Residential fire sprinklers

Fire and Rescue NSW is committed to keeping the people of NSW fire safe and continues to conduct research that better informs building code legislation and product standards to improve fire safety.

Smoke alarms have had a significant impact on reducing the number of fatalities in residential fires over the past 10 years however based on FRNSW research findings, a combination of fire sprinklers and working smoke alarms significantly improves the safety of occupants in the event of fire.

Sprinkler systems have been successfully used to protect lives and property in industrial and commercial buildings for many years. Extensive research conducted by FRNSW confirms fire sprinkler systems also significantly improve the safety of occupants in the event of a fire and should be mandated in all Class 2 and Class 3 shared residential buildings up to 25 metres in height. At the moment, sprinklers are only compulsory in all residential dwellings above 25 metres in height.

FRNSW’s focus continues to be on prevention but in the event of a fire, FRNSW supports the use of residential sprinkler systems to help control residential fires and prevent fatalities, injuries and damage. FRNSW believes that all new residential buildings up to 25 metres in height should have residential sprinklers installed.

The extensive residential fire safety research, which informs best practice in residential fire safety, was conducted by Fire and Rescue NSW’s Fire Investigation & Research Unit (FIRU), supported the Commonwealth Scientific and Industrial Research Organisation (CSIRO), Fire Protection Association of Australia (FAA), Australasian Fire and Emergency Service Authorities Council (AFAC), Australian Building Codes Board (ABCB) and its member agencies and industry partners.

The research determined that fires in modern homes spread in less than 5 minutes compared to older homes (built between 1950-70) which took around 29 minutes to spread. This demonstrates modern residential buildings and furniture/furnishings are more flammable than in previous years and that there is less time for people to evacuate safely in the event of a fire. Residents would greatly benefit from the installation of sprinkler and smoke alarm systems.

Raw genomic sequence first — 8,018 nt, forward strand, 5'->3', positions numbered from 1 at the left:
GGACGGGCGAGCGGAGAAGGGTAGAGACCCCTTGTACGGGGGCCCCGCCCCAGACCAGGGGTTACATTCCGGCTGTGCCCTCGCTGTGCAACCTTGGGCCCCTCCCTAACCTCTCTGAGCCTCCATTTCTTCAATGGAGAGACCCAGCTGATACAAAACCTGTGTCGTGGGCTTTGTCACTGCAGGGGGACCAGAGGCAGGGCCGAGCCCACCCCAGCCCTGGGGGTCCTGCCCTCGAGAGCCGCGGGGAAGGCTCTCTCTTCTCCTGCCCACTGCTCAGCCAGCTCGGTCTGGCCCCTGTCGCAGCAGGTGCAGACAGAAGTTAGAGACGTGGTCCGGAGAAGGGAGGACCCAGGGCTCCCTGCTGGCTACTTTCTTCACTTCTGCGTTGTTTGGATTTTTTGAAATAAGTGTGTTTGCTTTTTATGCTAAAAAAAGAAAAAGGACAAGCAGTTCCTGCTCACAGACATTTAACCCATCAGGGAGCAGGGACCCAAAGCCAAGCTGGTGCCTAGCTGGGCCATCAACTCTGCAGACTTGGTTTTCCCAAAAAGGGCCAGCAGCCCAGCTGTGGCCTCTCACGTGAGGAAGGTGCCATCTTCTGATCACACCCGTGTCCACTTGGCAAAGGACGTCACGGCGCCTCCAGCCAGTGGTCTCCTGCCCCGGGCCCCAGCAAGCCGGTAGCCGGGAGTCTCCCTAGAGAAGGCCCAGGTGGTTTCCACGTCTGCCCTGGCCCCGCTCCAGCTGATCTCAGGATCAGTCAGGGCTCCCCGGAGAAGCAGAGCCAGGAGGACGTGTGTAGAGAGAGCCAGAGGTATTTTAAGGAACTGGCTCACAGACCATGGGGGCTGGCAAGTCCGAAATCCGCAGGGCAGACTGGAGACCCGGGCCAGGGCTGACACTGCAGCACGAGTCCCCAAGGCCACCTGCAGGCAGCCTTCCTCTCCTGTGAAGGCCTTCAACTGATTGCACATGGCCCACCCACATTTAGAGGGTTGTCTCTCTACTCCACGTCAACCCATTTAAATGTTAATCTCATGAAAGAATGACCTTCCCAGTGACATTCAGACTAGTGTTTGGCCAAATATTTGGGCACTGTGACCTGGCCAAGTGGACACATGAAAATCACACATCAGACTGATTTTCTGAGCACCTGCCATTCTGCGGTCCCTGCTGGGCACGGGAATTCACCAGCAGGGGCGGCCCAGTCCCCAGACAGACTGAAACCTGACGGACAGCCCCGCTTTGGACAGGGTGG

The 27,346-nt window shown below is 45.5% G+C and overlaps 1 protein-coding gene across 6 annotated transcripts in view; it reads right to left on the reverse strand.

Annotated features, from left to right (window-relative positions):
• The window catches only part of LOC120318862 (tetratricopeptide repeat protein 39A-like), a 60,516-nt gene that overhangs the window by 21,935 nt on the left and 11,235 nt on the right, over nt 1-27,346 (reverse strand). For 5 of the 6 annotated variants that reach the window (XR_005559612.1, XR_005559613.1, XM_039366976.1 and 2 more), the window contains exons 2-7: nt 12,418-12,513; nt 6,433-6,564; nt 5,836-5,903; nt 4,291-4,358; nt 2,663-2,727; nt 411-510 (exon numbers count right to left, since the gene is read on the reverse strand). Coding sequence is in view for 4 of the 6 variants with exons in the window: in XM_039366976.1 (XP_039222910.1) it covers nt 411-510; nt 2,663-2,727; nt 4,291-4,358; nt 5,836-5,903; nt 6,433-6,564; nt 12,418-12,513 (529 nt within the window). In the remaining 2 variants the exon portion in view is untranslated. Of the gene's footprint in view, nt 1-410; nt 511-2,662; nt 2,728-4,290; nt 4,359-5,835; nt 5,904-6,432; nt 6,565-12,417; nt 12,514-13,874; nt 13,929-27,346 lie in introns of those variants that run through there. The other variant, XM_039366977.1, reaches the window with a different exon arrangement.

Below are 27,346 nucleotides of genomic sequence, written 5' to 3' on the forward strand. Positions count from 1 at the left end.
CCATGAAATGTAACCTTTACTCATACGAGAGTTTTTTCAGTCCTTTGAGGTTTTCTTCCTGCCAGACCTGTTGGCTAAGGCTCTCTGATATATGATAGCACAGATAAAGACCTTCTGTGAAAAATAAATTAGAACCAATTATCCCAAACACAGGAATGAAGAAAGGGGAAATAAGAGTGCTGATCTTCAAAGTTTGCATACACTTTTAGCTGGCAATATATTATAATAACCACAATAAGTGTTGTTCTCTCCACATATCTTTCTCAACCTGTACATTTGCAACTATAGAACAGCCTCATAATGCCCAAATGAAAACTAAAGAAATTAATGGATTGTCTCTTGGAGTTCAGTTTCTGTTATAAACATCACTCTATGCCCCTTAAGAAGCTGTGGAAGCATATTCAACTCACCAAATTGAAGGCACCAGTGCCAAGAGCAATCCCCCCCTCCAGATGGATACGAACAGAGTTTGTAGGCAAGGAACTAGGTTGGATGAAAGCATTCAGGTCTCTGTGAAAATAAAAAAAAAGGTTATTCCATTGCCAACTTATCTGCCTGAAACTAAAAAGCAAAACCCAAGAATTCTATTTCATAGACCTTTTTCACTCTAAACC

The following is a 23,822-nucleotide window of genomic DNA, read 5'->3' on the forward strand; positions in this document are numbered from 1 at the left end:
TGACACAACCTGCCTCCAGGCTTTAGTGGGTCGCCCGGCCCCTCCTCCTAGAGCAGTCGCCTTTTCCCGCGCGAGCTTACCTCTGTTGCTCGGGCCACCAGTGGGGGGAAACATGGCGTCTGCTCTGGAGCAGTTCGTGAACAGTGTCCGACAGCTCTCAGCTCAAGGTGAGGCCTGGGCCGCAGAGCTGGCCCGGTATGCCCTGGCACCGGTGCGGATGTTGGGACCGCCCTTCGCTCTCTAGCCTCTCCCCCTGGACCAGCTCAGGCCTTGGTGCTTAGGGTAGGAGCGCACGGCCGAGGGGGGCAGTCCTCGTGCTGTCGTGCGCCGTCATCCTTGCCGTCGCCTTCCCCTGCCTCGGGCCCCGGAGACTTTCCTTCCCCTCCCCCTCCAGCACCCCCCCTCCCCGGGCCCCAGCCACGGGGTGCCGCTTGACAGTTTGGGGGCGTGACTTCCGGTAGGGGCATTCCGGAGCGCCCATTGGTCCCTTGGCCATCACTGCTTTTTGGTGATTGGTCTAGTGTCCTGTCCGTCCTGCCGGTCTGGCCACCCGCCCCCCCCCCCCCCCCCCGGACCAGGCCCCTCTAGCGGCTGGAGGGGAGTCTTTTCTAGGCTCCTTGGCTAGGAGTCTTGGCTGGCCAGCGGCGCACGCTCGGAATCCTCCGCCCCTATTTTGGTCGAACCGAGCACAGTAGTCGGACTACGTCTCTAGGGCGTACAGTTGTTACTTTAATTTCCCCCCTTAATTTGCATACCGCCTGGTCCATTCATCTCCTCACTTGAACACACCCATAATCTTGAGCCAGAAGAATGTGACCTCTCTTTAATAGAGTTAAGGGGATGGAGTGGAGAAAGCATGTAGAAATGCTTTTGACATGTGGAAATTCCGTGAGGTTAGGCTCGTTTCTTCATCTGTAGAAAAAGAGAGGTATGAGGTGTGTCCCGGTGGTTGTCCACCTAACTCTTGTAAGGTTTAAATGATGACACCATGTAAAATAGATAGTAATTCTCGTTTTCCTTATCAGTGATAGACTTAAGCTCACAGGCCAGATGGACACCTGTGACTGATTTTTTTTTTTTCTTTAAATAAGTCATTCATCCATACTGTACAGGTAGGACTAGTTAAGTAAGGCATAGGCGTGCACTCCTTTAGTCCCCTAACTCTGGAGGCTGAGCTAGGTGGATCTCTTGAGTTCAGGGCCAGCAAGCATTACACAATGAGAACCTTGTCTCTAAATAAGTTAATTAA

Residential sprinklers suppress fires and complement the early warning capabilities of smoke alarms as well as help to contain a fire to reduce the risk of fatalities, injuries and damage. Fire and Rescue NSW supports the joint AFAC-Fire Protection Association Australia ‘Home Fire Sprinkler Coalition, established to inform the public and industry about the life-saving value of home fire sprinklers. The Coalition is the leading national resource for independent, non-commercial information and residential sprinklers. For more information, visit [external website]

Did you know?

The use of heaters, cigarettes and candles are common causes of fires.

When you're asleep, you won't smell the smoke from a fire.

You're twice as likely to die in a home fire if you don't have a working smoke alarm.

Fire and Rescue NSW responds to approximately
residential fires each year.
Half of these fires start in the kitchen, mostly due to unattended cooking.

Electrical appliances and faults cause almost 40% of home fires.